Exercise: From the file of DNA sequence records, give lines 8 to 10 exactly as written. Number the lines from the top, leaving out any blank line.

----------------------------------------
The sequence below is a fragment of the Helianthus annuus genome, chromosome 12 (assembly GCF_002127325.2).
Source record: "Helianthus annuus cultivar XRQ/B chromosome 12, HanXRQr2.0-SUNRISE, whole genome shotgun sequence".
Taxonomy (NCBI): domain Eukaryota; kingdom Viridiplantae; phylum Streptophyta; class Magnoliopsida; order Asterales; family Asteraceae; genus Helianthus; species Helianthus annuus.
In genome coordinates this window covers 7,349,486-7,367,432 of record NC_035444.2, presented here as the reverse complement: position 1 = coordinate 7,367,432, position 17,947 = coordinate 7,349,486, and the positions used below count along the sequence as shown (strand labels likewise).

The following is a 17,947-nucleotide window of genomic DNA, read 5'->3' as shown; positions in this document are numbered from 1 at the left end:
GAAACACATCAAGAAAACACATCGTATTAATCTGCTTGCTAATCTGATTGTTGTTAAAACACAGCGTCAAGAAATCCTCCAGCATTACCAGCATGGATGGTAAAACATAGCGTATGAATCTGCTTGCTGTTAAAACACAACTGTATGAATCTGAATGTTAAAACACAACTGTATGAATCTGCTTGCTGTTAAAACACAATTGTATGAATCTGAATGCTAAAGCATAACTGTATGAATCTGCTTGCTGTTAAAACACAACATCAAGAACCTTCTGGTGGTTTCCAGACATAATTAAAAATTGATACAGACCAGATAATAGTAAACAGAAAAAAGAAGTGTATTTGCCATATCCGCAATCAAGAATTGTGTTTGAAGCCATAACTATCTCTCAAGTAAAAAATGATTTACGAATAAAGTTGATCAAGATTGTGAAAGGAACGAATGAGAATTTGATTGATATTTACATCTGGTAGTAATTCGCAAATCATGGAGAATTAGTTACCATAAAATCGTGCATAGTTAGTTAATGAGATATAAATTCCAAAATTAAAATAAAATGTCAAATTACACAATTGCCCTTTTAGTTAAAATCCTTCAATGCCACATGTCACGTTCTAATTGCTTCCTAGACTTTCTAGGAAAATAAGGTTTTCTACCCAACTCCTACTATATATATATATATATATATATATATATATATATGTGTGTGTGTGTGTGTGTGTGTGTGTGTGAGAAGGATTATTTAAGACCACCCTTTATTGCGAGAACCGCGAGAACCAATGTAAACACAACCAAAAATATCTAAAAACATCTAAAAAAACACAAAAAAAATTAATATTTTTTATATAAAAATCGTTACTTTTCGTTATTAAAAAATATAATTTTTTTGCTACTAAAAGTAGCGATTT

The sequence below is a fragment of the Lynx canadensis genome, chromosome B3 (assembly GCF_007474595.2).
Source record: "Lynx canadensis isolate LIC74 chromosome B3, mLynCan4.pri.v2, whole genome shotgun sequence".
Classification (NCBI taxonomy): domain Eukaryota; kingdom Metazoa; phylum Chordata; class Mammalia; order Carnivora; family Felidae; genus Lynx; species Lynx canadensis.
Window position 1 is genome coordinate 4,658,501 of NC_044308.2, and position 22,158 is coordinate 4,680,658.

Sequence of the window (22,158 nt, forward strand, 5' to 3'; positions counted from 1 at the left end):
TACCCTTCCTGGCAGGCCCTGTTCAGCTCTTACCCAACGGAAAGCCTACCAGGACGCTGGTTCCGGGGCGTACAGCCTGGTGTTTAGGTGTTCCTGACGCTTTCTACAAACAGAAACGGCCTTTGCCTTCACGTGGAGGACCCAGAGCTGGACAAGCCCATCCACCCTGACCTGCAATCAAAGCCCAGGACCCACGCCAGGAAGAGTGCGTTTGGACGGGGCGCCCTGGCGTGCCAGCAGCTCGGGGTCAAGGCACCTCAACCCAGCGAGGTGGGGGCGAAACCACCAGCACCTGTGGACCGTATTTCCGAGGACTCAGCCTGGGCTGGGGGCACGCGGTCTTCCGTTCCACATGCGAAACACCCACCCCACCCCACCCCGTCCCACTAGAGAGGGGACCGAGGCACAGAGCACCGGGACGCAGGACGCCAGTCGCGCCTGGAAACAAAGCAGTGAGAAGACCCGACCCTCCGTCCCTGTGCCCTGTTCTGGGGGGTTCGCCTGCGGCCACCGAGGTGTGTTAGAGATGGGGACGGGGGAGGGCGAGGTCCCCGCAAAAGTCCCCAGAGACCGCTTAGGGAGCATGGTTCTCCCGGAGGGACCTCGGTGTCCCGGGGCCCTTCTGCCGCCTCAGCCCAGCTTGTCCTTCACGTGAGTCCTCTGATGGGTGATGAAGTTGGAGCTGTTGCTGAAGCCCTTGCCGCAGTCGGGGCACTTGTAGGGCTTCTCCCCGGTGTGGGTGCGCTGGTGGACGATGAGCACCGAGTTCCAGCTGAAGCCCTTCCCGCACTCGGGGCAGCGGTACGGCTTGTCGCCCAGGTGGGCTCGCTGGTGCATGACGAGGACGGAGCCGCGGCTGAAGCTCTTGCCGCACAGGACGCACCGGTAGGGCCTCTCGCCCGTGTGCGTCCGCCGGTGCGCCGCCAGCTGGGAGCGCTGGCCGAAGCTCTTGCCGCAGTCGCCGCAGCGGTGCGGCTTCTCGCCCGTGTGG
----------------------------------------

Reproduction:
Source record: "Lynx canadensis isolate LIC74 chromosome B3, mLynCan4.pri.v2, whole genome shotgun sequence".
Classification (NCBI taxonomy): domain Eukaryota; kingdom Metazoa; phylum Chordata; class Mammalia; order Carnivora; family Felidae; genus Lynx; species Lynx canadensis.
Window position 1 is genome coordinate 4,658,501 of NC_044308.2, and position 22,158 is coordinate 4,680,658.